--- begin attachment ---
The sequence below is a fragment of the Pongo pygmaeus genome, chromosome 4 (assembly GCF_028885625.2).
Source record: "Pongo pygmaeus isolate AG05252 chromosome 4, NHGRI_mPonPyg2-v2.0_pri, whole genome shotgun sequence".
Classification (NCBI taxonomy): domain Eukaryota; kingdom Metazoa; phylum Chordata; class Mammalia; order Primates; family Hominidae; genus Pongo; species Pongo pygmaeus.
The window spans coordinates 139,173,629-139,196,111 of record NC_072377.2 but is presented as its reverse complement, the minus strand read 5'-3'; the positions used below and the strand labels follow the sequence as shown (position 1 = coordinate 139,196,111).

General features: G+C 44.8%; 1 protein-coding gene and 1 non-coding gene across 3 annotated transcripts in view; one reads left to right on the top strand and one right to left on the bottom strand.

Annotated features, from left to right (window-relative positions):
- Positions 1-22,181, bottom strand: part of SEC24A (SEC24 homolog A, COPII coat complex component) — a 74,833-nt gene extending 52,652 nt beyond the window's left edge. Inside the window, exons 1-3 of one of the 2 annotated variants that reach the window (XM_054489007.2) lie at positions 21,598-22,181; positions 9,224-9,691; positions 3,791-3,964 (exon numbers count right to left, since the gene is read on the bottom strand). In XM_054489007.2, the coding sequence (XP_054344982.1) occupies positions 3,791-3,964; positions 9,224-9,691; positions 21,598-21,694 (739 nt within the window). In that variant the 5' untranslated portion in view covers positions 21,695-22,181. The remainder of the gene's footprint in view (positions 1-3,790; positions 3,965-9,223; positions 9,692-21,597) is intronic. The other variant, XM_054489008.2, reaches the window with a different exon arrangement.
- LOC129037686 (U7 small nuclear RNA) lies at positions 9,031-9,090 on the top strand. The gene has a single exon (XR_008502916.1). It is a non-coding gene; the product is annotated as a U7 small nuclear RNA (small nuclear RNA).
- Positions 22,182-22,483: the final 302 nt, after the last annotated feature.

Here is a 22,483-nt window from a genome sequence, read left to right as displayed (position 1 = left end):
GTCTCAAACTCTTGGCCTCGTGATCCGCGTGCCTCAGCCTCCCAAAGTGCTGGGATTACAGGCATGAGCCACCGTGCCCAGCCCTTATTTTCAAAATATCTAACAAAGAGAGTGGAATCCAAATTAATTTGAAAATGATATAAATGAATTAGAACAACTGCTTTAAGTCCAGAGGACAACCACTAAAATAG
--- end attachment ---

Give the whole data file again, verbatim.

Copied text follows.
The sequence below is a fragment of the Pongo pygmaeus genome, chromosome 4 (assembly GCF_028885625.2).
Source record: "Pongo pygmaeus isolate AG05252 chromosome 4, NHGRI_mPonPyg2-v2.0_pri, whole genome shotgun sequence".
Classification (NCBI taxonomy): domain Eukaryota; kingdom Metazoa; phylum Chordata; class Mammalia; order Primates; family Hominidae; genus Pongo; species Pongo pygmaeus.
The window spans coordinates 139,173,629-139,196,111 of record NC_072377.2 but is presented as its reverse complement, the minus strand read 5'-3'; the positions used below and the strand labels follow the sequence as shown (position 1 = coordinate 139,196,111).

General features: G+C 44.8%; 1 protein-coding gene and 1 non-coding gene across 3 annotated transcripts in view; one reads left to right on the top strand and one right to left on the bottom strand.

Annotated features, from left to right (window-relative positions):
- Positions 1-22,181, bottom strand: part of SEC24A (SEC24 homolog A, COPII coat complex component) — a 74,833-nt gene extending 52,652 nt beyond the window's left edge. Inside the window, exons 1-3 of one of the 2 annotated variants that reach the window (XM_054489007.2) lie at positions 21,598-22,181; positions 9,224-9,691; positions 3,791-3,964 (exon numbers count right to left, since the gene is read on the bottom strand). In XM_054489007.2, the coding sequence (XP_054344982.1) occupies positions 3,791-3,964; positions 9,224-9,691; positions 21,598-21,694 (739 nt within the window). In that variant the 5' untranslated portion in view covers positions 21,695-22,181. The remainder of the gene's footprint in view (positions 1-3,790; positions 3,965-9,223; positions 9,692-21,597) is intronic. The other variant, XM_054489008.2, reaches the window with a different exon arrangement.
- LOC129037686 (U7 small nuclear RNA) lies at positions 9,031-9,090 on the top strand. The gene has a single exon (XR_008502916.1). It is a non-coding gene; the product is annotated as a U7 small nuclear RNA (small nuclear RNA).
- Positions 22,182-22,483: the final 302 nt, after the last annotated feature.

Here is a 22,483-nt window from a genome sequence, read left to right as displayed (position 1 = left end):
GTCTCAAACTCTTGGCCTCGTGATCCGCGTGCCTCAGCCTCCCAAAGTGCTGGGATTACAGGCATGAGCCACCGTGCCCAGCCCTTATTTTCAAAATATCTAACAAAGAGAGTGGAATCCAAATTAATTTGAAAATGATATAAATGAATTAGAACAACTGCTTTAAGTCCAGAGGACAACCACTAAAATAG